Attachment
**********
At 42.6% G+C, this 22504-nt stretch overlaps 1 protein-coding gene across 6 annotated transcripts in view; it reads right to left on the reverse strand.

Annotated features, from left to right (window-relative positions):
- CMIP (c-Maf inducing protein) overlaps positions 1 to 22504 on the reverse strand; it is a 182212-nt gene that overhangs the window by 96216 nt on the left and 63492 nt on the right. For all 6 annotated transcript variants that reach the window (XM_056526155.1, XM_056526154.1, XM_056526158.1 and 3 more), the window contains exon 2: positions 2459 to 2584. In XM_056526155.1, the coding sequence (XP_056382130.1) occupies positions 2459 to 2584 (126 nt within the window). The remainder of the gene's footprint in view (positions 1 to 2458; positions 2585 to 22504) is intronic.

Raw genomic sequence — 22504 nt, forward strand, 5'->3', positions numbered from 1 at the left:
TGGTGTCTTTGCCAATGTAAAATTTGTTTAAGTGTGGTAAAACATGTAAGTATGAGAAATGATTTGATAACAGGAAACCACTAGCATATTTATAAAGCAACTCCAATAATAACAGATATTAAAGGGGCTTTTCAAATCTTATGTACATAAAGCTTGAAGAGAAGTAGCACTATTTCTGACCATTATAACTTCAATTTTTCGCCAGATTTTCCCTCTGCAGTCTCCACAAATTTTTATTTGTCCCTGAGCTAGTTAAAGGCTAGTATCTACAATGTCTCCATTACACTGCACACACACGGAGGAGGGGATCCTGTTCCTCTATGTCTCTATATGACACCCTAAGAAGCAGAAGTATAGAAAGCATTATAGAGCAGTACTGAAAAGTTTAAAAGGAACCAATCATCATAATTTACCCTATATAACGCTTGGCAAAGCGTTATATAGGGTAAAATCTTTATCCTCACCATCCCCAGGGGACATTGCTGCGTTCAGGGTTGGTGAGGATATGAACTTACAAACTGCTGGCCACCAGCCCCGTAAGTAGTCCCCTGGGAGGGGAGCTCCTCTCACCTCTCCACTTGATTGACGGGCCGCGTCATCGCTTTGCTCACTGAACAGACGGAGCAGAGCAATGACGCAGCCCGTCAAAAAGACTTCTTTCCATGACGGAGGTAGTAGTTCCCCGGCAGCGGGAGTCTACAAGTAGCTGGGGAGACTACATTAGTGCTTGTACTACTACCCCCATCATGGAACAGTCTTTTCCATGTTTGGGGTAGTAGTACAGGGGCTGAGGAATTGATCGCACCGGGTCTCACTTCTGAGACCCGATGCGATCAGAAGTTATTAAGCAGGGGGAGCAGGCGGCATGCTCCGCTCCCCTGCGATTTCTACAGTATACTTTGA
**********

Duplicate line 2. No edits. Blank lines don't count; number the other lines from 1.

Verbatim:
Annotated features, from left to right (window-relative positions):